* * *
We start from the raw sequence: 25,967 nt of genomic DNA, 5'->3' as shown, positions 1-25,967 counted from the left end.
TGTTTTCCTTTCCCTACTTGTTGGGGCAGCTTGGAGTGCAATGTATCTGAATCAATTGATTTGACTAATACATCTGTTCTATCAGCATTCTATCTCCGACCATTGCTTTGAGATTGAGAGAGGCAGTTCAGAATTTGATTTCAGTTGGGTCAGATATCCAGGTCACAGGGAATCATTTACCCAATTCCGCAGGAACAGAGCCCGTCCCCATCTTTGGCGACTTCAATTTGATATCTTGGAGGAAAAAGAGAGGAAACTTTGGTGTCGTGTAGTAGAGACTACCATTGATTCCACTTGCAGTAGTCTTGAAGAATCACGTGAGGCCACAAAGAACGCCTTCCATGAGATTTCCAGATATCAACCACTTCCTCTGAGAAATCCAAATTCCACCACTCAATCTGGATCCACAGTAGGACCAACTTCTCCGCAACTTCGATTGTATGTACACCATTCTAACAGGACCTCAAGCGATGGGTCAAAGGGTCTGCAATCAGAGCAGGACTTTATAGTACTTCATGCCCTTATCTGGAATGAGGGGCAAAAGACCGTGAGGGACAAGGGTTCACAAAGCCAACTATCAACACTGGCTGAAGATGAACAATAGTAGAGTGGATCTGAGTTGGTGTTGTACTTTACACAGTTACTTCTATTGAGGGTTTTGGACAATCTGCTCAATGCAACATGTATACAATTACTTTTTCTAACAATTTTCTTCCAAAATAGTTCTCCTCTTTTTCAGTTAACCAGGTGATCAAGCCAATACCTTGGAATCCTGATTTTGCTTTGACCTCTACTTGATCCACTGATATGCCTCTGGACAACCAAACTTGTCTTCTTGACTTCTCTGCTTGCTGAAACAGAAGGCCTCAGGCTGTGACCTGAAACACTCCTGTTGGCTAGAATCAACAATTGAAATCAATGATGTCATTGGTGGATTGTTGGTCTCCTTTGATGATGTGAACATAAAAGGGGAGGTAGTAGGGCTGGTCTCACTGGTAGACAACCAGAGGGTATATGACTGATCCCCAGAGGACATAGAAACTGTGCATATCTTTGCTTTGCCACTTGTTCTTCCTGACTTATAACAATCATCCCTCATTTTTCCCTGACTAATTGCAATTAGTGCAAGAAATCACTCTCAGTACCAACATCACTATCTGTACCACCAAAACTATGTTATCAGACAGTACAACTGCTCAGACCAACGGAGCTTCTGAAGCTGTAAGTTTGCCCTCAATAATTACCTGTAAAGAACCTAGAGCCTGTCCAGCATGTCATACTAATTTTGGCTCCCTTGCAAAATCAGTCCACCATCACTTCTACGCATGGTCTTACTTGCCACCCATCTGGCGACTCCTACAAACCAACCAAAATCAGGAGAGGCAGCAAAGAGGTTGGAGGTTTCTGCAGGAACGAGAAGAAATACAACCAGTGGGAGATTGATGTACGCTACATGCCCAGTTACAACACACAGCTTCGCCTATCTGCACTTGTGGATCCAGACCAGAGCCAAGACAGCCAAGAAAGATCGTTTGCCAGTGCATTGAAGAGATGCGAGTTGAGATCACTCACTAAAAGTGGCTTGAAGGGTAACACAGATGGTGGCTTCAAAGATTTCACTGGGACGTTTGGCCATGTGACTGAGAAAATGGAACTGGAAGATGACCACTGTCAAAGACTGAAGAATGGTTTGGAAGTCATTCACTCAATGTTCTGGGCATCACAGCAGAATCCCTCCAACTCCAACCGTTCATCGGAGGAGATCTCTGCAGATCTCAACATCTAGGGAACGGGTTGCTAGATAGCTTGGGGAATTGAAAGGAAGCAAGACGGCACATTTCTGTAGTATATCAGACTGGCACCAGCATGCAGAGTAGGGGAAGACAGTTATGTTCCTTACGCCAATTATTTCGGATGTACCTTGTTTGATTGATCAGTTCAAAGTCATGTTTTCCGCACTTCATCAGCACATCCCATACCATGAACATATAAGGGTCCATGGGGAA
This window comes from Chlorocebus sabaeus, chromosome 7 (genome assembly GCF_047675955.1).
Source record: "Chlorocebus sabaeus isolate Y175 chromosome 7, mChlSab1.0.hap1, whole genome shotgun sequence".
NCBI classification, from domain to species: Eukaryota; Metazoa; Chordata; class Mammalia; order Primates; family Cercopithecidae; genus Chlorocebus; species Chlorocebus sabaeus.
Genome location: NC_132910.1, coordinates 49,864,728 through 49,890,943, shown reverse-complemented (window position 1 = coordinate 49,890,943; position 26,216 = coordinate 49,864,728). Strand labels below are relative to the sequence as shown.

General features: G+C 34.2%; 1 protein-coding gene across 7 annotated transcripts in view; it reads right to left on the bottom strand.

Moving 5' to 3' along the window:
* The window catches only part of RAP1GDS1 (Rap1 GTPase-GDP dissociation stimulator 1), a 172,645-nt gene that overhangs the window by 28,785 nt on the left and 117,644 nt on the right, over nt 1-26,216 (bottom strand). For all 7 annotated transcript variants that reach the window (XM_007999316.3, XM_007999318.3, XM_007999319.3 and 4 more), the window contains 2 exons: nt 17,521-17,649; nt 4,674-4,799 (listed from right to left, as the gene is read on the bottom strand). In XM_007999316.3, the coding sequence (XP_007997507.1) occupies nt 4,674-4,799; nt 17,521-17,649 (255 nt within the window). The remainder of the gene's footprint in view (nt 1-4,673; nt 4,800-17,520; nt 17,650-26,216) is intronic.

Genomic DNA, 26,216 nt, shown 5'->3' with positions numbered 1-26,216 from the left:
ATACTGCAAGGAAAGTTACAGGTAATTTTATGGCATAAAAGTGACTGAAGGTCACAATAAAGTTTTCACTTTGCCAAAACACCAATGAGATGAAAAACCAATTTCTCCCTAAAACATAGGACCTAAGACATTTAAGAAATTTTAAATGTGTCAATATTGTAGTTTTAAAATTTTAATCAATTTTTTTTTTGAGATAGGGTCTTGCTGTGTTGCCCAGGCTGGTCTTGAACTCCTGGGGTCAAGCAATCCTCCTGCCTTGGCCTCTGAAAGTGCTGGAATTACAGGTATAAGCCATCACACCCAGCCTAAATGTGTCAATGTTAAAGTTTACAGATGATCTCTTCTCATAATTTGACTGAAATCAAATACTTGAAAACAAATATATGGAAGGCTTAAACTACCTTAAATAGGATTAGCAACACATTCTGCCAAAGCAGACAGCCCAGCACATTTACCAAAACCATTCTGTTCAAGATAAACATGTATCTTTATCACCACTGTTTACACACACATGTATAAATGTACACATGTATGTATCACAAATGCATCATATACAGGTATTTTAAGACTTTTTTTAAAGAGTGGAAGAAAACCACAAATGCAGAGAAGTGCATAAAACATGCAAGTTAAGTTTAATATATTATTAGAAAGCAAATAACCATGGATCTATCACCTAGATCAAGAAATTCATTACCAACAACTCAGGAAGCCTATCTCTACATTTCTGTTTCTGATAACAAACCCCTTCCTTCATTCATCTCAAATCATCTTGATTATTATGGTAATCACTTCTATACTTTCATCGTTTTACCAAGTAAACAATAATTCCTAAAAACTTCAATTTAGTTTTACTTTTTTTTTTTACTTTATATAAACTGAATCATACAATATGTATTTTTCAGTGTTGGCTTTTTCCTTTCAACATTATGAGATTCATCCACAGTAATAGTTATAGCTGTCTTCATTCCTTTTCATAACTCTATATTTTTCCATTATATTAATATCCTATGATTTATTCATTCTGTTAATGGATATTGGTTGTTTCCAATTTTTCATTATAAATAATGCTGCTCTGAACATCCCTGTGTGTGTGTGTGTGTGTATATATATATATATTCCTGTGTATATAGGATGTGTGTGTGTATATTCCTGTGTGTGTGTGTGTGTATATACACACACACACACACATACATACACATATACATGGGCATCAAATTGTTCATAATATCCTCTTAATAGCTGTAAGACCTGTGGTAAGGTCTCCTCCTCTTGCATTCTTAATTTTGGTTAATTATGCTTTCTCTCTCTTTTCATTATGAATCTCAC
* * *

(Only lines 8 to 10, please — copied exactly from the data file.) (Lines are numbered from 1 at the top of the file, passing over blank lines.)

Moving 5' to 3' along the window:
* The window catches only part of RAP1GDS1 (Rap1 GTPase-GDP dissociation stimulator 1), a 172,645-nt gene that overhangs the window by 28,785 nt on the left and 117,644 nt on the right, over nt 1-26,216 (bottom strand). For all 7 annotated transcript variants that reach the window (XM_007999316.3, XM_007999318.3, XM_007999319.3 and 4 more), the window contains 2 exons: nt 17,521-17,649; nt 4,674-4,799 (listed from right to left, as the gene is read on the bottom strand). In XM_007999316.3, the coding sequence (XP_007997507.1) occupies nt 4,674-4,799; nt 17,521-17,649 (255 nt within the window). The remainder of the gene's footprint in view (nt 1-4,673; nt 4,800-17,520; nt 17,650-26,216) is intronic.

Genomic DNA, 26,216 nt, shown 5'->3' with positions numbered 1-26,216 from the left: